Reality check: Increasing sea ice making it difficult to reach Antarctic stations

This is reality – not a forecast from a a mathematical model.

THE size and power of ships needed to break through Antarctica’s increasing sea ice levels is a worry for the global research community.

IN recent years countries including Australia have battled to reach their stations on the frozen continent, making resupply missions time consuming and expensive, Australian Antarctic Division spokesman Rod Wooding said.

“We’re noticing that the sea ice situation is becoming more difficult,” he told reporters on Monday.The sea ice through the Southern Ocean and around Australia’s Mawson Station usually breaks up for a couple of months a year allowing ships to enter the bay but that did not happen in 2013-14.“We had to get fuel in by helicopter which is inadequate for the long-term sustainability of the station,” Dr Wooding said.“Other national programs have had similar problems: the French in particular, Japanese also.”

The problem has been the main driver for a meeting of more than 50 international experts, convening in Hobart until Wednesday, to try and nut out a plan to accurately forecast sea ice levels.Meteorologists along with ice and Antarctic experts will take part in a series of workshops, looking at trends in satellite imagery and the environment.“One of the things that Antarctic programs will need to understand going forward is what sort of ice breaking capability we’re going to need to get through the ice in these areas,” Dr Wooding said.“Australia is currently in a tender process for a new ice breaker … and it’s important in understanding what sort of ice breaker we might need … to have a good understanding of likely sea ice conditions.”The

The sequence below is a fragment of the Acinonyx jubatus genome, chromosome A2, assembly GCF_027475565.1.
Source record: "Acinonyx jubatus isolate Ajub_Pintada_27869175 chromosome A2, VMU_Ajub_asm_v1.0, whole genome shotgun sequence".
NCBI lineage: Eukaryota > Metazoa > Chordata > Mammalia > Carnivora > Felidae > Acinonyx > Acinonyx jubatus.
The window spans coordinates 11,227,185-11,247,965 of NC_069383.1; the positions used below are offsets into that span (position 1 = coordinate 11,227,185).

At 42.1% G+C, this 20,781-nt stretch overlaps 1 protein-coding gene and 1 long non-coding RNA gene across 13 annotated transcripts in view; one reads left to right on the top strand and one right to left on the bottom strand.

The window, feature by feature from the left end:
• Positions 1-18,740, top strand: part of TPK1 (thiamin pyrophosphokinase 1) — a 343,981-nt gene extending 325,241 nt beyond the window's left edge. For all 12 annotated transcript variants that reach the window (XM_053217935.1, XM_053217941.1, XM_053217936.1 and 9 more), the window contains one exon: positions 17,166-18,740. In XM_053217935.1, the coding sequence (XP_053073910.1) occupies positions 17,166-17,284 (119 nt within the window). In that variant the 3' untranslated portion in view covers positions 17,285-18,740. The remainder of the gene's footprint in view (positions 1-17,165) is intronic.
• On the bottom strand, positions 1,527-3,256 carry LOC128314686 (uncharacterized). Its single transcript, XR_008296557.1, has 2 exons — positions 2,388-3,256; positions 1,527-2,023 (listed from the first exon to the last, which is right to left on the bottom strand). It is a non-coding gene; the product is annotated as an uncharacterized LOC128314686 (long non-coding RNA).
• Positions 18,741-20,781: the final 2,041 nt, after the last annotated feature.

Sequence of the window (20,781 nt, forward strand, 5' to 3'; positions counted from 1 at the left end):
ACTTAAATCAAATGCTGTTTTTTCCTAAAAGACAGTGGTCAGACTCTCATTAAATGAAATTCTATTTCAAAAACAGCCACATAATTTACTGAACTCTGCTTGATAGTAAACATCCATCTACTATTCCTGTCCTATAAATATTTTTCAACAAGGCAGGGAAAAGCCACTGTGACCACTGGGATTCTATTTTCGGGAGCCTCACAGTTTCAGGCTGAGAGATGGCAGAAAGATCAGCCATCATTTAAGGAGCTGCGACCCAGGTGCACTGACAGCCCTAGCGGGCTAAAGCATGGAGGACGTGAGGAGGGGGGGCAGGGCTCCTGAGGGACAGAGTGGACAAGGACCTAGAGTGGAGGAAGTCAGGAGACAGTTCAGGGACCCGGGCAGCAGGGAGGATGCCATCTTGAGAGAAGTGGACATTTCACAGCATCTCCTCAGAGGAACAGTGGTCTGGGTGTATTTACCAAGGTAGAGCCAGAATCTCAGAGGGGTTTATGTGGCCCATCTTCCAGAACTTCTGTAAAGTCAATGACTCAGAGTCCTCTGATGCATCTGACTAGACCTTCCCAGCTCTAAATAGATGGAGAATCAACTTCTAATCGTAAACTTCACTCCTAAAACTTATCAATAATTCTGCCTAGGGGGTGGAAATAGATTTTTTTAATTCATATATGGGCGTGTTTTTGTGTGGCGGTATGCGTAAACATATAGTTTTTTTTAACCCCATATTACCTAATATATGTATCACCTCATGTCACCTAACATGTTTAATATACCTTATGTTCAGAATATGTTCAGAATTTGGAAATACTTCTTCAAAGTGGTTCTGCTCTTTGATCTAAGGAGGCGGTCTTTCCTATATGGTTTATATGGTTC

re is no single reason why sea ice levels are increasing but Hobart-based expert Tony Worby said it tends to gather around icebergs and wind patterns also play a part.“We know sea ice extent is increasing, there was a record maximum in September 2014,” Prof Worby said. “It’s quite hard to forecast but whatever effort we put in to improving our ability to forecast sea ice will ultimately pay dividends in terms of savings for national programs.”

Sunshinehours also points out that current Antarctic sea ice extent is the highest measured for this time of year. (In fact the global sea ice extent is the 3rd highest ever measured for this day of the year).


from sunshinehours


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